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Although Riegle is gone, there are a few others in Washington fighting for afflicted Gulf War families. One is Rockefeller, but in recent months he has lost clout. After last year's GOP landslide, he was ousted as chairman of the Veterans' Affairs Committee, which produced the 1994 report on PB and vaccine use in the Gulf. The new chair, Alan Simpson (R--Wyo.), plans no action "until the hard science is in," says an aide.

Learning to walk on prosthetic legs (right) is terribly difficult without arms to use for balance. Jayce's mother, Connie, holds up a mirror to help him with coordination.
Then there is Hillary Rodham Clinton, the point person for an administration that, by pushing through a 1994 law mandating benefits for vets with symptoms, has cast itself as a friend of Gulf War syndrome sufferers. On August 14, at the opening session of the presidential advisory committee on the syndrome, she declared, "Just as we relied on our troops when they were sent to war, we must assure them that they can rely on us now."

Whatever White House fact finders discover, there's no guarantee that Gulf War babies will get government help. As it stands, a soldier's children receive free medical care only as long as a parent remains in the service. For parents who return to civilian life, the going can be grim. Moreover, the government's record on earlier military health grievances is hardly reassuring. Soldiers unwittingly used in radiation experiments in the 1950s, for instance, had to fight the VA for compensation until the 1980s. And Vietnam veterans claim that scientists manipulated evidence to hide the ravages of Agent Orange. "The CDC actually skewed the data," says retired Navy Adm. Elmo Zumwalt Jr., who blames his son's fatal cancer on the defoliant. Vietnam vets won a $180 million settlement from Agent Orange manufacturers, but not until 1984. Gulf vets, says Zumwalt, "need to keep the pressure on, because in the case of Agent Orange--and I'm sure it'll occur with Desert Storm syndrome--the companies who stand to be found liable for any harmful effects will be in there lobbying."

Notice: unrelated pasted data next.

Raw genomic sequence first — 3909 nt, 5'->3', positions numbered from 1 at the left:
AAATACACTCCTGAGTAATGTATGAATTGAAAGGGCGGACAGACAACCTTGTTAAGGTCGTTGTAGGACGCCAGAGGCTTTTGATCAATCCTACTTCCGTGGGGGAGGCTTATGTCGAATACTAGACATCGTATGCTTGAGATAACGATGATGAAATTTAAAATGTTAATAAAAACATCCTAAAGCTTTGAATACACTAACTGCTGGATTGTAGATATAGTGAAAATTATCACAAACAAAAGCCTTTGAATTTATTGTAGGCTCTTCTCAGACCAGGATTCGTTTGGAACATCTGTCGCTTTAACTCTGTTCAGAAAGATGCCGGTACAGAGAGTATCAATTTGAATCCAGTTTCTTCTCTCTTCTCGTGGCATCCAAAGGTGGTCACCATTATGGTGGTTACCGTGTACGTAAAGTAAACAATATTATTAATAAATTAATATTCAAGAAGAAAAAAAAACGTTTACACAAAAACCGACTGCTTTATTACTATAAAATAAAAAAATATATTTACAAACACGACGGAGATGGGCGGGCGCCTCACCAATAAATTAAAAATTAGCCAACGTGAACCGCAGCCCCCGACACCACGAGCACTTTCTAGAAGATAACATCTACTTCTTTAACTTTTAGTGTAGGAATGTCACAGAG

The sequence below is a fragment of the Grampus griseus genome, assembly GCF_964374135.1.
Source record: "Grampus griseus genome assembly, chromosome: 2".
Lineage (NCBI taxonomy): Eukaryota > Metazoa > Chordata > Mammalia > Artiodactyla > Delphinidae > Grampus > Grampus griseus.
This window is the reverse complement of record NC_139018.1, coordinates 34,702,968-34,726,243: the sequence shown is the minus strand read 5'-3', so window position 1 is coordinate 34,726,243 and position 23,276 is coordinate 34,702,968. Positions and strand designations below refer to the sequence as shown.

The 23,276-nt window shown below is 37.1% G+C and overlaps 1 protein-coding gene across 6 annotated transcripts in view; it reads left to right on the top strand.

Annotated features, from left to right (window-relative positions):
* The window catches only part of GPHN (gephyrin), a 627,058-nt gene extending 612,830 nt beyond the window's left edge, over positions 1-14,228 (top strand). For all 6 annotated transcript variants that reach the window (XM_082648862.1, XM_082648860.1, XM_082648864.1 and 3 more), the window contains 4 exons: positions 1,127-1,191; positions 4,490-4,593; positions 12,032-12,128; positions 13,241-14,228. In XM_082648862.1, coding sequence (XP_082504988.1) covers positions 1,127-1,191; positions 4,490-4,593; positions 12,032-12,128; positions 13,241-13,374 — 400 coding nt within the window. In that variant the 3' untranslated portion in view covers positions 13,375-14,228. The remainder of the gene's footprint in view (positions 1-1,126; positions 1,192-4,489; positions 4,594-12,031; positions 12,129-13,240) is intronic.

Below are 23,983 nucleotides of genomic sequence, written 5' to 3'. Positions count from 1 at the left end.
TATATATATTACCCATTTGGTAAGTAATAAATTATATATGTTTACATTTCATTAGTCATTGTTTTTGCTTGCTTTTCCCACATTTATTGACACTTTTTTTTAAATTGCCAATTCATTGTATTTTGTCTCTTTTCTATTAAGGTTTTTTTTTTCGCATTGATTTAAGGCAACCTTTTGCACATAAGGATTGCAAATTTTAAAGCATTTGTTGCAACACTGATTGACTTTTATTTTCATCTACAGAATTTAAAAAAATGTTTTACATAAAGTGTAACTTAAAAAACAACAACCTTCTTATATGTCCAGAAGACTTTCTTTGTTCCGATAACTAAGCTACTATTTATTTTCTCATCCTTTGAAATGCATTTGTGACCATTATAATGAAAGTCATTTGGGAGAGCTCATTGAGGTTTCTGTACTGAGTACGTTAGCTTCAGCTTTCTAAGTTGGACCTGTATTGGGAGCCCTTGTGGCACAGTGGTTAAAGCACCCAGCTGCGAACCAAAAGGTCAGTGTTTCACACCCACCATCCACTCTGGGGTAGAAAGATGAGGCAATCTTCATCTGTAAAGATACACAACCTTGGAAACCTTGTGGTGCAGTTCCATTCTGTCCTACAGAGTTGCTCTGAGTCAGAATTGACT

"A lot of parents have anxieties about coming forth"
-DR. SHARON COOPER, Womack Army Medical Center
A few Desert Storm families have been relatively lucky--the Clarks, for instance, whose daughter has been granted free treatment through November of 1996, thanks to an Air Force doctor who recommended her as a subject for study. But others have been denied insurance coverage for "preexisting conditions." They are being driven into poverty; some join the welfare line so Medicaid will help with the impossible burden. "You could be a millionaire, and there's no way you could take care of one of these children," says Lisa Arnold.

Betty Mekdeci thinks Congress should set up a special insurance fund for families like the Arnolds. "The very least we owe these folks is to provide them with a guarantee of care," she says. "I'd be glad to pay the extra taxes to do it.""

"I'm angry, frustrated and sad," says Darrell Clark. "It's unfortunate that no one will speak up and say, 'Maybe we made a mistake. How can we help you get on with your lives?'"

An airplane swing sets Jayce free.
Packed into an airplane-shaped swing at his grandmother's house in Charlottesville, Va., Jayce Hanson is getting on with his life as best he can. A cherubic, rambunctious blond, he's the unofficial poster boy of the Gulf War babies--seen by millions in People. Jayce is the center of attention here, too, as his father pushes the swing and a photographer snaps his picture. But since his last major public appearance, he has undergone a change: His lower legs are missing.

Now three years old, Jayce was born with hands and feet attached to twisted stumps. He also had a hole in his heart, a hemophilia-like blood condition and underdeveloped ear canals. Doctors recently amputated his legs at the knees to make it easier to fit him with prosthetics. "He'll say once in a while, 'My feet are gone,'" says his mother, Connie, "but he's been a real trouper."

During the war, Paul Hanson breathed heavy oil smoke; he stopped taking PB pills early, because they made him dizzy. Now he suffers regularly from headaches, nausea, tightness in the chest. Still, he is optimistic for his son.

"Jayce is very bright," says Paul. "He doesn't realize his limitations. But when he grows up and says, 'Why am I not like everybody else?' we'd like to be able to explain it to him."
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